Table of contents for How students learn : history, mathematics, and science in the classroom / Committee on How People Learn, A Targeted Report for Teachers ; M. Suzanne Donovan and John D. Bransford, editors.

Bibliographic record and links to related information available from the Library of Congress catalog.

Note: Contents data are machine generated based on pre-publication provided by the publisher. Contents may have variations from the printed book or be incomplete or contain other coding.

1	Introduction 
 M. Suzanne Donovan and John D. Bransford
	A Fish Story
	Learning Environments and the Design of Instruction
	Putting the Principles to Work in the Classroom
	Intent and Organization of This Volume
Part One: History
2 	Putting Principles into Practice: Understanding History 
 Peter J. Lee
	History and Everyday Ideas
 Substantive Concepts
 History That Works
3 	Putting Principles Into Practice: Teaching and Planning 
 Rosalyn Ashby, Peter J. Lee, and Dennis Shemilt
	The Reality Test
	Working With Evidence: Pilgrim Fathers and Native Americans
	Working With Evidence: The St. Brendan's Voyage Task
	Appendix 3A: Implications for Planning
4 	"They Thought the World Was Flat?": Applying the Principles of How People Learn in Teaching High School History 
 Robert Bain
	Where to Begin? Transforming Topics and Objectives into Historical Problems
Designing a "History-Considerate" Learning Environment: Tools for Historical 
Part Two: Mathematics
5 	Mathematical Understanding: An Introduction 	
 Karen Fuson, Mindy Kalchman, and John D. Bransford
 Principle #1: Teachers Must Engage Students' Preconceptions
 Principle #2: Understanding Requires Factual Knowledge and Conceptual 
 Principle #3: A Metacognitive Approach Enables Student Self Monitoring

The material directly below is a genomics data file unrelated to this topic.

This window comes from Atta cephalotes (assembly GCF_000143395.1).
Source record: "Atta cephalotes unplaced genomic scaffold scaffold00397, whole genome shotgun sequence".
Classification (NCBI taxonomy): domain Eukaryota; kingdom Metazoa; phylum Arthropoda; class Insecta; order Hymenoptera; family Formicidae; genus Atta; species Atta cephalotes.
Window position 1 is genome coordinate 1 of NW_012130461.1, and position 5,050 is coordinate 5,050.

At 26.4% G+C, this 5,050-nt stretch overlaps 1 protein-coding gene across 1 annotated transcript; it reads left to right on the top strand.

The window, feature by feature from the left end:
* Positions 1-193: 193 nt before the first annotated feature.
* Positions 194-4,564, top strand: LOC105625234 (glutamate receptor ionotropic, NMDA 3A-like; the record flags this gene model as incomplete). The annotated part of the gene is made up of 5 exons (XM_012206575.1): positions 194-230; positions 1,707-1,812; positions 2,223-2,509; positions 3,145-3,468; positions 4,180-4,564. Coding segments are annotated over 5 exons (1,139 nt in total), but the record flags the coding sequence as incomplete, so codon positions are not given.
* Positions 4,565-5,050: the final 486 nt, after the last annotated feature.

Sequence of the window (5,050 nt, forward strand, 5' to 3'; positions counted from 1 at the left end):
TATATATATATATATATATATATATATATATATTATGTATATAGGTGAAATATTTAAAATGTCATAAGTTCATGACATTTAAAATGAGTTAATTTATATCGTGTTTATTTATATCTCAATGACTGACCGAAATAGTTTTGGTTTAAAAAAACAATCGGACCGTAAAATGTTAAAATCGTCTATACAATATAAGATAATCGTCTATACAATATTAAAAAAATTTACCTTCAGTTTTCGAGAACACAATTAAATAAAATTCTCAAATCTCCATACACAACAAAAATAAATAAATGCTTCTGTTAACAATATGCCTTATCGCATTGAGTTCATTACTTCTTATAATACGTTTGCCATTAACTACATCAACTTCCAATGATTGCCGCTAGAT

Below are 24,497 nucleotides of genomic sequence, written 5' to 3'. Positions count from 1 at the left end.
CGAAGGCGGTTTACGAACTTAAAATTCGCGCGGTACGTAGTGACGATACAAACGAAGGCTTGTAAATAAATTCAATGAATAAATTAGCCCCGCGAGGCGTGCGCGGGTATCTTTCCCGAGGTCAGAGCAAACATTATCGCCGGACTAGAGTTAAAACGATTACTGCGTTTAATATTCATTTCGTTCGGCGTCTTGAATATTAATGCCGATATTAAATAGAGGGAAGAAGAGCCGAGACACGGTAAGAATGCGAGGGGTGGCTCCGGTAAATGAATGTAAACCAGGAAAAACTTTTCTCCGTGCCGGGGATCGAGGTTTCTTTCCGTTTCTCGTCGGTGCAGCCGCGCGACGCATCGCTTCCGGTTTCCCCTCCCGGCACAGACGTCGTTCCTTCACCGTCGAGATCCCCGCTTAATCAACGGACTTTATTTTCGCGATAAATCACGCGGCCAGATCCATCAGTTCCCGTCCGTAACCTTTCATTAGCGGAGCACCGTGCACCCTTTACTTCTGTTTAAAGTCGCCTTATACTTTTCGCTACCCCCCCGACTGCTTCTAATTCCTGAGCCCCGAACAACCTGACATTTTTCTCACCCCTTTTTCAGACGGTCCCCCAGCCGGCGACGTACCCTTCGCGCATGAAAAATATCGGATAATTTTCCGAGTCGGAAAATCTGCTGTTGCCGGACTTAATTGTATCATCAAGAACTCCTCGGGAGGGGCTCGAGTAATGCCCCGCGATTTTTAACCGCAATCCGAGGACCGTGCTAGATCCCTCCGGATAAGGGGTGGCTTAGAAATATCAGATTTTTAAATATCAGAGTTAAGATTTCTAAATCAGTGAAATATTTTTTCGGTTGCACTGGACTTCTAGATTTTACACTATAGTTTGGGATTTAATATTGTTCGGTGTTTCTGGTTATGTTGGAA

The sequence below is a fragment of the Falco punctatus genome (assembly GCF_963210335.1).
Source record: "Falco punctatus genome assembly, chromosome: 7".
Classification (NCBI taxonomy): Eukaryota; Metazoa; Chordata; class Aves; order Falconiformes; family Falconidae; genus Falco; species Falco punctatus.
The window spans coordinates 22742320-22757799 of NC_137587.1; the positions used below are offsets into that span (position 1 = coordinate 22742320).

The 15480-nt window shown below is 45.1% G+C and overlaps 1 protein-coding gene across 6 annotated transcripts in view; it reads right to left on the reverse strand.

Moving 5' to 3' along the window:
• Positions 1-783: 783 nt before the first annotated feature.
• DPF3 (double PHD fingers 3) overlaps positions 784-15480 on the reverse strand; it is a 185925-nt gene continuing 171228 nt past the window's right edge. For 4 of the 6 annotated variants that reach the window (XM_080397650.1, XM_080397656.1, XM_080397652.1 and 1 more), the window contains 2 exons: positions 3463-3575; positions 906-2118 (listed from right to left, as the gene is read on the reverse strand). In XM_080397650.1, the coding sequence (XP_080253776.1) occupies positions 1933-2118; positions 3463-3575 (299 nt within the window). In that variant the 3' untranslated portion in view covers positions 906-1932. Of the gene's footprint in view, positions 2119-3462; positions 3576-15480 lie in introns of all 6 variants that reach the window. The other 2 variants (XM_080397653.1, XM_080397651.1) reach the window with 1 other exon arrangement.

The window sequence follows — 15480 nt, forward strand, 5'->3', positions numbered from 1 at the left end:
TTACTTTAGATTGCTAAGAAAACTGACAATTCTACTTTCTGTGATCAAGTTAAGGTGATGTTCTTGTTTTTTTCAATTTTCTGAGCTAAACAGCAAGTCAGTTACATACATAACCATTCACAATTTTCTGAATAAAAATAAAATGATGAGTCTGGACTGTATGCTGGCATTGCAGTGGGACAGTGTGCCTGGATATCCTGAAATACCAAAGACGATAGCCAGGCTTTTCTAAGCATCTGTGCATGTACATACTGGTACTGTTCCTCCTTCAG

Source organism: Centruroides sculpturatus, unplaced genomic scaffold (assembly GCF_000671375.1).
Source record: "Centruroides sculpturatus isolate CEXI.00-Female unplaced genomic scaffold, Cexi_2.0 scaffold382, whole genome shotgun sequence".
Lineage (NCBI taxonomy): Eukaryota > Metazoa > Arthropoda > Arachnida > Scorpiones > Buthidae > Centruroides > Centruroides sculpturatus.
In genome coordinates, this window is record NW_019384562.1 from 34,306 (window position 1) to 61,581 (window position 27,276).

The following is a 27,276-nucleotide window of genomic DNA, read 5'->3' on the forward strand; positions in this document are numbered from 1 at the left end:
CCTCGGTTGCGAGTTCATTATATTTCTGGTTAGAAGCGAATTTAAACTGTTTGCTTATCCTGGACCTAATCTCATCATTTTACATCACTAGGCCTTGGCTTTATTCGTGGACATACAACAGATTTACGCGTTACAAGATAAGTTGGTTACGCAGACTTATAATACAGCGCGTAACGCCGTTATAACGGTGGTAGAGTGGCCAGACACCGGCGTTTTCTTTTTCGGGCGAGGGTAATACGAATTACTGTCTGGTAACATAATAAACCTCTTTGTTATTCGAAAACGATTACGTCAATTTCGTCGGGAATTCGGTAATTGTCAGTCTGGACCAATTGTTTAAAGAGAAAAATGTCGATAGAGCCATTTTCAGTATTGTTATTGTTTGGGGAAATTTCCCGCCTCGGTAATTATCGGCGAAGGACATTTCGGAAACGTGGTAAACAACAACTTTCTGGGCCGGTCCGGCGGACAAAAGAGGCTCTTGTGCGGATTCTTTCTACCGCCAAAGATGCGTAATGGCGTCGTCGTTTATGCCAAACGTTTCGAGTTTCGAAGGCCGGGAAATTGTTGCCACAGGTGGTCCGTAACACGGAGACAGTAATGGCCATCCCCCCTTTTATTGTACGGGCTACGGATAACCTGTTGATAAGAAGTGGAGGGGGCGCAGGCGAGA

Next Steps
6 	Teaching Mathematics in the Primary Grades: Fostering the Development of Whole Number Sense 
 Sharon Griffin
 Deciding What Knowledge to Teach
 Building on Children's Current Understandings
	Acknowledging Teachers' Conceptions and Partial Understandings
	Revisiting Question 2: Defining the Knowledge That Should Be Taught
	What Sorts of Learning Does This Approach Make Possible?
	Summary and Conclusion
7 	Pipes, Tubes and Beakers: New Approaches to Teaching the Rational Number 
 Joan Moss
	Rational-Number Learning and the Principles of How People Learn
	Instruction in Rational Numbers
	Conclusion: How Students Learn Rational Numbers
8 	Teaching Functions 
 Mindy Kalchman and Kenneth Koedinger
	Addressing the Three Principles
	Building Resources, Self-Regulating Problem Solvers
	Teaching Functions for Understanding
Part Three: Science
9 	Scientific Inquiry and How People Learn 
 John D. Bransford and M. Suzanne Donovan
	Principle 1: Addressing Preconceptions
	Principle 2: Knowledge of What It Means to "Do Science"
	Principle 3: Metacognition	
	The How People Learn Framework
10 	Teaching to Promote the Development of Scientific Knowledge and Reasoning about Light at the Elementary School Level 
 Shirley Palinscar and Annemarie Magnusson
	The Study of Light
	The Study of Light Through Inquiry
	Supporting Learning Through Cycles of Investigation
	The Role of Subject-Specific Knowledge in Effective Science Instruction
11 	Guided Inquiry in the Science Classroom 
 Jim Minstrell and Pamela Kraus
	The Unit: The Nature of Gravity and Its Effects
12 	Developing Understanding Through Model-Based Inquiry 
 James Stewart, Jennifer L. Cartier, and Cynthia M. Passmore
	Developing Darwin's Model of Natural Selection in High School Evolution
	Classroom Environments that Support Learning with Understanding
13 	Pulling Threads 	
 M. Suzanne Donovan and John D. Bransford
	Engaging Resilient Preconceptions
	Organizing Knowledge Around Core Concepts
	Supporting Metacognition
	Principles of Learning and Classroom Environments
Biographical Sketches of Committee Members and Contributors

Library of Congress Subject Headings for this publication:

Classroom management.
Curriculum planning.